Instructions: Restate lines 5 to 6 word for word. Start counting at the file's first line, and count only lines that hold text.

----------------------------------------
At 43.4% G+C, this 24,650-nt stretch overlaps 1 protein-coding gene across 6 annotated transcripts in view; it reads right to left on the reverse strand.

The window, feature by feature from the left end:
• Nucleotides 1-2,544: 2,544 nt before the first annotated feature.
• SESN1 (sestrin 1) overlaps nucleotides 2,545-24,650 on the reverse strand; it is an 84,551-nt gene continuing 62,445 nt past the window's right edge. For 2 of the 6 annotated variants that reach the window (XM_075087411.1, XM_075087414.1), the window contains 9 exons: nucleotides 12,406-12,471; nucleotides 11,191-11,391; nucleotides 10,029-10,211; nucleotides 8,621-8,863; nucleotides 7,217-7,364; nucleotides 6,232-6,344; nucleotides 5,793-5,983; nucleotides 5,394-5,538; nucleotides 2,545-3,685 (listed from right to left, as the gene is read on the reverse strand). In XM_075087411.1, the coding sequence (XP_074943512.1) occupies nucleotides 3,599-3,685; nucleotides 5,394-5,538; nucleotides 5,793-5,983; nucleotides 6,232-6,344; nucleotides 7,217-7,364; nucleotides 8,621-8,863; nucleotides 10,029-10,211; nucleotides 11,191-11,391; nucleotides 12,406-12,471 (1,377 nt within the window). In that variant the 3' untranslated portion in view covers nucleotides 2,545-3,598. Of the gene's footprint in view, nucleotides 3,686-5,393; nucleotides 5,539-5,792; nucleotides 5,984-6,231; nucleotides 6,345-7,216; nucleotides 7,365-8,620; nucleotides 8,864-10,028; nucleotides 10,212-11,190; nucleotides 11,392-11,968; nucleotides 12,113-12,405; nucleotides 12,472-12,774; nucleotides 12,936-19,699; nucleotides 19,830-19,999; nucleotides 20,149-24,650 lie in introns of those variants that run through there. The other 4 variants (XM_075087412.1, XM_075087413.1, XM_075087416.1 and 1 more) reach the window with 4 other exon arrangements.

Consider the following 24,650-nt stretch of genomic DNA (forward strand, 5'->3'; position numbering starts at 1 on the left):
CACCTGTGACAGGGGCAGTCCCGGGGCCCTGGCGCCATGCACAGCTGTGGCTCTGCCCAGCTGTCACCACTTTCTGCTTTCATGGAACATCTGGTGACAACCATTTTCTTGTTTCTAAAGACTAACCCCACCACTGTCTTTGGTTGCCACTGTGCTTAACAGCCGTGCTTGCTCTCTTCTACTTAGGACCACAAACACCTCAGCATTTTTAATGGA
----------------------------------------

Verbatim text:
Consider the following 24,650-nt stretch of genomic DNA (forward strand, 5'->3'; position numbering starts at 1 on the left):
CACCTGTGACAGGGGCAGTCCCGGGGCCCTGGCGCCATGCACAGCTGTGGCTCTGCCCAGCTGTCACCACTTTCTGCTTTCATGGAACATCTGGTGACAACCATTTTCTTGTTTCTAAAGACTAACCCCACCACTGTCTTTGGTTGCCACTGTGCTTAACAGCCGTGCTTGCTCTCTTCTACTTAGGACCACAAACACCTCAGCATTTTTAATGGA